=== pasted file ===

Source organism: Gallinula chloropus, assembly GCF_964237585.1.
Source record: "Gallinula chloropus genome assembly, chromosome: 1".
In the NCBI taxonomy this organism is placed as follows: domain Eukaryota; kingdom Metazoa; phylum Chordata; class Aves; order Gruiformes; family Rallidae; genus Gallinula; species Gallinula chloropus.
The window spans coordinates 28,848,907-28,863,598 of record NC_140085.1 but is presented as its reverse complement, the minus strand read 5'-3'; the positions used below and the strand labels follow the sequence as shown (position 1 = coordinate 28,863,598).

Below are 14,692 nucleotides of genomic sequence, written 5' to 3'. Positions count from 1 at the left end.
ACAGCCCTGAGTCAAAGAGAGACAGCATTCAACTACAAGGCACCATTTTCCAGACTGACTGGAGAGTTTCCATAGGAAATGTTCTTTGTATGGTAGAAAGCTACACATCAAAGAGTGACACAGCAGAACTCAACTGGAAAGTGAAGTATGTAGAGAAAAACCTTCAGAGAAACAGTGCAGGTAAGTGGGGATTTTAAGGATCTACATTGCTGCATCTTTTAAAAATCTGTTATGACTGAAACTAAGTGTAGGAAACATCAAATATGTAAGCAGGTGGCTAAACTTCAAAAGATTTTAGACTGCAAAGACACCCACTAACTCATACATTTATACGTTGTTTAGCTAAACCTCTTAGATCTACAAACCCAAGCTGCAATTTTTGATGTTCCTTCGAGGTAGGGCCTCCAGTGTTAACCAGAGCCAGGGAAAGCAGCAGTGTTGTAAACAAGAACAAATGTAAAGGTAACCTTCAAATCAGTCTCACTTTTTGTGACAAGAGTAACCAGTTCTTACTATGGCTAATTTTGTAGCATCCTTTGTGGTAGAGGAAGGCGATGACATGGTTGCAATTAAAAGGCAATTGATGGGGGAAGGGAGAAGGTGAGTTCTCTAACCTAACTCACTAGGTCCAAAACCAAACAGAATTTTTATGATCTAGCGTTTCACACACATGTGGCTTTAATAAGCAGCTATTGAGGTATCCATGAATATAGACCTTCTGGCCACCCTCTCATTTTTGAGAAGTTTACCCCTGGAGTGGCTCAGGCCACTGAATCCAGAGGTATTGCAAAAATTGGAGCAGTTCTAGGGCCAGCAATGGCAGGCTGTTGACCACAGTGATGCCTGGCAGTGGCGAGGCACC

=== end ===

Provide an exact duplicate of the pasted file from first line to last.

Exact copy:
Source organism: Gallinula chloropus, assembly GCF_964237585.1.
Source record: "Gallinula chloropus genome assembly, chromosome: 1".
In the NCBI taxonomy this organism is placed as follows: domain Eukaryota; kingdom Metazoa; phylum Chordata; class Aves; order Gruiformes; family Rallidae; genus Gallinula; species Gallinula chloropus.
The window spans coordinates 28,848,907-28,863,598 of record NC_140085.1 but is presented as its reverse complement, the minus strand read 5'-3'; the positions used below and the strand labels follow the sequence as shown (position 1 = coordinate 28,863,598).

Below are 14,692 nucleotides of genomic sequence, written 5' to 3'. Positions count from 1 at the left end.
ACAGCCCTGAGTCAAAGAGAGACAGCATTCAACTACAAGGCACCATTTTCCAGACTGACTGGAGAGTTTCCATAGGAAATGTTCTTTGTATGGTAGAAAGCTACACATCAAAGAGTGACACAGCAGAACTCAACTGGAAAGTGAAGTATGTAGAGAAAAACCTTCAGAGAAACAGTGCAGGTAAGTGGGGATTTTAAGGATCTACATTGCTGCATCTTTTAAAAATCTGTTATGACTGAAACTAAGTGTAGGAAACATCAAATATGTAAGCAGGTGGCTAAACTTCAAAAGATTTTAGACTGCAAAGACACCCACTAACTCATACATTTATACGTTGTTTAGCTAAACCTCTTAGATCTACAAACCCAAGCTGCAATTTTTGATGTTCCTTCGAGGTAGGGCCTCCAGTGTTAACCAGAGCCAGGGAAAGCAGCAGTGTTGTAAACAAGAACAAATGTAAAGGTAACCTTCAAATCAGTCTCACTTTTTGTGACAAGAGTAACCAGTTCTTACTATGGCTAATTTTGTAGCATCCTTTGTGGTAGAGGAAGGCGATGACATGGTTGCAATTAAAAGGCAATTGATGGGGGAAGGGAGAAGGTGAGTTCTCTAACCTAACTCACTAGGTCCAAAACCAAACAGAATTTTTATGATCTAGCGTTTCACACACATGTGGCTTTAATAAGCAGCTATTGAGGTATCCATGAATATAGACCTTCTGGCCACCCTCTCATTTTTGAGAAGTTTACCCCTGGAGTGGCTCAGGCCACTGAATCCAGAGGTATTGCAAAAATTGGAGCAGTTCTAGGGCCAGCAATGGCAGGCTGTTGACCACAGTGATGCCTGGCAGTGGCGAGGCACC